I have exiled myself to the kitchen. First oat-bran, banana, raspberry muffins for the week’s breakfasts. Then split pea soup for the lunches. Then homemade pizza for dinner tonight, and then chicken–currently marinating in caper juice (an experiment)–for random meals.
I am trying not to think about theater because I broke one of my rules this morning. One of my favorite rules. One of those rules you hold close to your heart because you think it makes you a better, more enlightened person.
There is a myth about Edward Albee, probably true: a theater had the interesting idea to cast Who’s Afraid of Virginia Woolf? with an all African-American ensemble. Sounds pretty great. Most people who are going to see the play have seen it . . . well that’s not true BUT, arguably most people who would have seen this production would have already seen it OR they would never have seen it and were only seeing it for the novelty of the all black cast. Regardless, it sounded like a good idea to me (who had already seen it).
Not so much to Mr. Albee, however. He shut down the show.
From that point on, I vowed that I would stay out of the way if a director ever decided to get creative with casting one of my shows. This is easy enough when you’re a half-assed playwright who writes infrequently and is produced only when a blue moon rises in the east. But when I got the email last night with the cast list for an upcoming script-in-hand staging of a show I had written as part of the writing pool for PlayGround, my resolve started to shake and then this morning it broke.
This is my first year in PlayGround as one of 36 writers who gets a monthly assignment for a ten-page play. The six most successful plays are chosen for presentation on a Monday night, an event which an impressive number of patrons subscribe to. This month’s assignment was “The Hairy Ape” with the added optional directive, “While there is no prescription on the types of works we hope to see generated from this month’s topic, we do encourage adaptations of the O’Neill work or plays that tie in with O’Neill.”
An adaptation of The Hairy Ape? Why not? I’d never done anything like that before and sounded like a fun challenge. What I love about PlayGround, and the reason I applied, is that it doesn’t matter to me what the assignment is or, even, how successful I am at executing it. It is making me write. That is the most important thing I need right now: a good old fashioned kick in the ass.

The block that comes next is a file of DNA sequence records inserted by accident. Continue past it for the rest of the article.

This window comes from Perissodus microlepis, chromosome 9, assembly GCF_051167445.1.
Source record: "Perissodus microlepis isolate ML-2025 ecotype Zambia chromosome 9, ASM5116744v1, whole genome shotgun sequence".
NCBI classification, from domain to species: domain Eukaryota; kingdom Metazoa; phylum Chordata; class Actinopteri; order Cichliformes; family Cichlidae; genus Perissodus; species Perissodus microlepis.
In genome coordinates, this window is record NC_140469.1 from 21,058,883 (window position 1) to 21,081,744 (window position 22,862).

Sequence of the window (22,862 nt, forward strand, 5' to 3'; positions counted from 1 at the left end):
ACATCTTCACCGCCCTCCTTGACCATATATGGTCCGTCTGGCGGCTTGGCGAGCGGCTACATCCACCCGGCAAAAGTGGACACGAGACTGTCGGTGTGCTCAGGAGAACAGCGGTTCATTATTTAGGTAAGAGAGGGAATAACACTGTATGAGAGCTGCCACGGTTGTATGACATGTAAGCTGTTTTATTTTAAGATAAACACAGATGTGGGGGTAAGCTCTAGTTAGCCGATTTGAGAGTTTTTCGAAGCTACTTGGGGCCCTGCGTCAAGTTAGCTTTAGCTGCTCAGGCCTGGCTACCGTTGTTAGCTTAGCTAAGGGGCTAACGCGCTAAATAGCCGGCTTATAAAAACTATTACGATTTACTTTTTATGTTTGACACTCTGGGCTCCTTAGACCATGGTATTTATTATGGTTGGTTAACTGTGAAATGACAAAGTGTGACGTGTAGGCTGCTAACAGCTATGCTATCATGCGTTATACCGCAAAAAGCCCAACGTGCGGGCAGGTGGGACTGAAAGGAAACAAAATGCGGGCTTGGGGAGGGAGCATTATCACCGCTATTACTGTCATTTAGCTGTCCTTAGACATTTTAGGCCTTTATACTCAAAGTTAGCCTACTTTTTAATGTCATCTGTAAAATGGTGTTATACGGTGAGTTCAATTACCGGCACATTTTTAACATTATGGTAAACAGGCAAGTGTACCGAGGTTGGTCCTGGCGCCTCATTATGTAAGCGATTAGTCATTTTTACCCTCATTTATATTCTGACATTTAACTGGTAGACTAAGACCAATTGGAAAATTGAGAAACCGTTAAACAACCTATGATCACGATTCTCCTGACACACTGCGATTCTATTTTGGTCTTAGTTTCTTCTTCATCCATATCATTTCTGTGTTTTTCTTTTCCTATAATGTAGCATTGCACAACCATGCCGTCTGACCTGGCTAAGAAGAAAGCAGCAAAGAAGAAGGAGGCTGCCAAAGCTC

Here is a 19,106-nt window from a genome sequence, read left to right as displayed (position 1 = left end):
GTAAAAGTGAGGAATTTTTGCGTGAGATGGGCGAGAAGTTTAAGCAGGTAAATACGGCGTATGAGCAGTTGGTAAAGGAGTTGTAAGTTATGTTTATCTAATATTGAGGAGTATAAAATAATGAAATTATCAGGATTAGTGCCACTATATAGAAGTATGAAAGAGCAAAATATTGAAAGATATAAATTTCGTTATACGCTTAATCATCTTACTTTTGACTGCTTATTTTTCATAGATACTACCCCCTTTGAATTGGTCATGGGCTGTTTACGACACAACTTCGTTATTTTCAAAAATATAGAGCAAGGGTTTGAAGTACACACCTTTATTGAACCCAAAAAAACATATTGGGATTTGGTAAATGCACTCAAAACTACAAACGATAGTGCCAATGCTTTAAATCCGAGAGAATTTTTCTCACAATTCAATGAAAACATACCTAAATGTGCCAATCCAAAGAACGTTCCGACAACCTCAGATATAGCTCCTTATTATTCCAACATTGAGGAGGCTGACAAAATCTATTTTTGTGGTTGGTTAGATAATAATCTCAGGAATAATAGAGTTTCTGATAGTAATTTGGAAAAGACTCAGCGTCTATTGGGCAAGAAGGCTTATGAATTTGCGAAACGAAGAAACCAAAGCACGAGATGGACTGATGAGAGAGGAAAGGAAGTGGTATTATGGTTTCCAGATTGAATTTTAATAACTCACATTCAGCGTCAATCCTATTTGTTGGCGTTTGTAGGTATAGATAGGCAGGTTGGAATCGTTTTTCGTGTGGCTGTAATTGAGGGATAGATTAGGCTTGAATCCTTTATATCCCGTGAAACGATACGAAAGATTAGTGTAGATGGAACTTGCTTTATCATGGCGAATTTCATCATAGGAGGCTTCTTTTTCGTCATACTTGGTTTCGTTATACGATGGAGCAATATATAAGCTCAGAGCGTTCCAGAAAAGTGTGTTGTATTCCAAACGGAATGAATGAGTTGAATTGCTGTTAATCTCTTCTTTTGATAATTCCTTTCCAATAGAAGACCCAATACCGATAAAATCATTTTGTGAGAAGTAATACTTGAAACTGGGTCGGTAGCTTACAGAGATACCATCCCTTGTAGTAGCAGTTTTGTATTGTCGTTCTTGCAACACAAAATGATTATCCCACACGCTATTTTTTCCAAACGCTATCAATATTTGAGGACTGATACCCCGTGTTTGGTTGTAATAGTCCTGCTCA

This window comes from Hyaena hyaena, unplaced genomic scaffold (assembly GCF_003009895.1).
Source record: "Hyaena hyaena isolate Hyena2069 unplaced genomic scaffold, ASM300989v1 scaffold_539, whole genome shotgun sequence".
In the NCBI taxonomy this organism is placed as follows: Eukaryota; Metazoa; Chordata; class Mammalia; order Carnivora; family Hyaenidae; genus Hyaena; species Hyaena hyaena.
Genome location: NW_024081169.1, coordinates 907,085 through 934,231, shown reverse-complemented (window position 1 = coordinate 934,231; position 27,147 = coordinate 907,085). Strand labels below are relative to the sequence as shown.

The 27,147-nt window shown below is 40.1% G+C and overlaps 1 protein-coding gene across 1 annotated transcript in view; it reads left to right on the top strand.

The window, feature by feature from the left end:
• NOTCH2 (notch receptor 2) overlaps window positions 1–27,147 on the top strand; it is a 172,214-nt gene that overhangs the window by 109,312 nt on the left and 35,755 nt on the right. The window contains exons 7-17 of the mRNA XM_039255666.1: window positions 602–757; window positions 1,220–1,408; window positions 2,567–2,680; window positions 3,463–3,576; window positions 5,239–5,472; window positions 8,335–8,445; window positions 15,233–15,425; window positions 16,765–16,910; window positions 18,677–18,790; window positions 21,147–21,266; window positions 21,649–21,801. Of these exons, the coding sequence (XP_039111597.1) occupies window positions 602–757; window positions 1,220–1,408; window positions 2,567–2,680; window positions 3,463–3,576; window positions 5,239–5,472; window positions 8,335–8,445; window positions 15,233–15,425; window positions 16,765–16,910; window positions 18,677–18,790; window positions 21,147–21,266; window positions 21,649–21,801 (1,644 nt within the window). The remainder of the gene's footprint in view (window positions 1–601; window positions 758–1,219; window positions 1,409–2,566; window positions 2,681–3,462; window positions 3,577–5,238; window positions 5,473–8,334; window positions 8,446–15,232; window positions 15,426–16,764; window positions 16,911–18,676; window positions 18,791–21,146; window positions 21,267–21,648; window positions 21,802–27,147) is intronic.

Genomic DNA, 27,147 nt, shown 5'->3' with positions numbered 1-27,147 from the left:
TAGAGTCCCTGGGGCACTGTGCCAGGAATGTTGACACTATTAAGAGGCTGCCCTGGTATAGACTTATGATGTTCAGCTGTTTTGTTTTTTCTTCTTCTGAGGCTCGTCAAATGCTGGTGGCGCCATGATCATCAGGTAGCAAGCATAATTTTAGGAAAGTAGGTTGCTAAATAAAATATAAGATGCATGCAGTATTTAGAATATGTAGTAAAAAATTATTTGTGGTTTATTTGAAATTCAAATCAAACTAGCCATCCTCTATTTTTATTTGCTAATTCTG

I found myself in the unfamiliar world of computer tech-speak as Yank the hairy ape, who worked in the bowels of a ship shoveling coal, evolved into Blemie the very smart dog, who works in the bowels of Google in the company’s own IT department. Lucky for me I befriended a number of computer geniuses in college and my sister happens to be dating one. Also fortunate is the amount of tech talk on the web just waiting to be tapped. Whole monologues were adapted from help chat-rooms about Outlook and IE8.
As this is a play about Google, Founder Larry Page makes an appearance:
LARRY: I understand what you want to do. I just don’t understand why you want to do it.
MILLIE: I want to visit my roots.
LARRY: If you want to visit your roots, go become a non-practicing Jew in Lansing, Michigan.
I figured, it’s the Bay Area. People know who Larry Page is. It’ll be a good laugh. But the casting director didn’t catch the reference, or maybe she did and had other plans. Larry Page became a handsome black man. His daughter, Millie, who I had imagined as a girl in her teens, was cast as a woman in her 30s, who happens not to be black.
Confused, I wrote an email. “Larry Page is not a handsome black man. He’s a real guy. This guy: http://en.wikipedia.org/wiki/File:Larry_Page_laughs.jpg. The play is about the IT department of google. This guy’s the founder of google. And his daughter would thus be younger than this actress . . . ” An hour later I am on the phone with the casting director. She spoke the magic words, “Since this is, like The Hairy Ape, an expressionistic play . . . ” It is? Blemie walks around a bar growling like a dog. Some old guy won’t stop singing Johnny Cash songs. Actors personify Norton Anti Virus blocking a dangerous virus right before transforming into dogs who maul a man while he is urinating on Larry Page’s house . . . Yes, yes. That does sound a bit expressionistic now that you mention it.
So what the crap was I worrying about the casting for?
Shamefaced, I return to my kitchen to take the first batch of muffins out of the oven in hopes they will leave a better taste in my mouth than my performance this morning.